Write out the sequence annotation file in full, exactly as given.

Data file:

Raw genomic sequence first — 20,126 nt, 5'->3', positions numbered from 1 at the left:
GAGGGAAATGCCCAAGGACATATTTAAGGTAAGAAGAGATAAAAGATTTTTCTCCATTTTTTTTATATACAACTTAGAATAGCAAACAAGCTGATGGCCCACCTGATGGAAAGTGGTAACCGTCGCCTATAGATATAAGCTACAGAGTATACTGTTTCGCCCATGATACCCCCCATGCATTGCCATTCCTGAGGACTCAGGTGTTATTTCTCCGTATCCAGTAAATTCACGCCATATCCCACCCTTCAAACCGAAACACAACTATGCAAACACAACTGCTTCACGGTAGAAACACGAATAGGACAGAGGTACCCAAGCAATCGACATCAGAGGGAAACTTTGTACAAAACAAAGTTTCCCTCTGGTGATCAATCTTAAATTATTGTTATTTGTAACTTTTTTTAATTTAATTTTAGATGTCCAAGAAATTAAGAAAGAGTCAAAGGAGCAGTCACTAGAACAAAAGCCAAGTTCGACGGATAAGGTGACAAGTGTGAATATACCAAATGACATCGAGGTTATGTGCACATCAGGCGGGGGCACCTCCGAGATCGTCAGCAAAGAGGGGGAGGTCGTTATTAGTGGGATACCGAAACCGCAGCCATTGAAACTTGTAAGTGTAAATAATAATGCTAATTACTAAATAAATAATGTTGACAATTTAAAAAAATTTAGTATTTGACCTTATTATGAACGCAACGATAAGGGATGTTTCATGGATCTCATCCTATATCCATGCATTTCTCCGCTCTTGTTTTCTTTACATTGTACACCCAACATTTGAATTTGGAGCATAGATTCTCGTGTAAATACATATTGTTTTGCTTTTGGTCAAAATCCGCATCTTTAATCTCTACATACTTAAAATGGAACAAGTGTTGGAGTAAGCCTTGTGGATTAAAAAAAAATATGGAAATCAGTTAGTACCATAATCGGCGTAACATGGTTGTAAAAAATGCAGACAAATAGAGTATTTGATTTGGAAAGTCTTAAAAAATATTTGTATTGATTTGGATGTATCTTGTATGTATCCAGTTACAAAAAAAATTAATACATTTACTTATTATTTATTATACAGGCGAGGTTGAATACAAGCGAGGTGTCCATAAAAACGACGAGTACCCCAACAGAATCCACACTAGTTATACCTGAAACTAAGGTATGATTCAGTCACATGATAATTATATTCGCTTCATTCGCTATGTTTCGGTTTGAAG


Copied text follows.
Raw genomic sequence first — 20,126 nt, 5'->3', positions numbered from 1 at the left:
GAGGGAAATGCCCAAGGACATATTTAAGGTAAGAAGAGATAAAAGATTTTTCTCCATTTTTTTTATATACAACTTAGAATAGCAAACAAGCTGATGGCCCACCTGATGGAAAGTGGTAACCGTCGCCTATAGATATAAGCTACAGAGTATACTGTTTCGCCCATGATACCCCCCATGCATTGCCATTCCTGAGGACTCAGGTGTTATTTCTCCGTATCCAGTAAATTCACGCCATATCCCACCCTTCAAACCGAAACACAACTATGCAAACACAACTGCTTCACGGTAGAAACACGAATAGGACAGAGGTACCCAAGCAATCGACATCAGAGGGAAACTTTGTACAAAACAAAGTTTCCCTCTGGTGATCAATCTTAAATTATTGTTATTTGTAACTTTTTTTAATTTAATTTTAGATGTCCAAGAAATTAAGAAAGAGTCAAAGGAGCAGTCACTAGAACAAAAGCCAAGTTCGACGGATAAGGTGACAAGTGTGAATATACCAAATGACATCGAGGTTATGTGCACATCAGGCGGGGGCACCTCCGAGATCGTCAGCAAAGAGGGGGAGGTCGTTATTAGTGGGATACCGAAACCGCAGCCATTGAAACTTGTAAGTGTAAATAATAATGCTAATTACTAAATAAATAATGTTGACAATTTAAAAAAATTTAGTATTTGACCTTATTATGAACGCAACGATAAGGGATGTTTCATGGATCTCATCCTATATCCATGCATTTCTCCGCTCTTGTTTTCTTTACATTGTACACCCAACATTTGAATTTGGAGCATAGATTCTCGTGTAAATACATATTGTTTTGCTTTTGGTCAAAATCCGCATCTTTAATCTCTACATACTTAAAATGGAACAAGTGTTGGAGTAAGCCTTGTGGATTAAAAAAAAATATGGAAATCAGTTAGTACCATAATCGGCGTAACATGGTTGTAAAAAATGCAGACAAATAGAGTATTTGATTTGGAAAGTCTTAAAAAATATTTGTATTGATTTGGATGTATCTTGTATGTATCCAGTTACAAAAAAAATTAATACATTTACTTATTATTTATTATACAGGCGAGGTTGAATACAAGCGAGGTGTCCATAAAAACGACGAGTACCCCAACAGAATCCACACTAGTTATACCTGAAACTAAGGTATGATTCAGTCACATGATAATTATATTCGCTTCATTCGCTATGTTTCGGTTTGAAG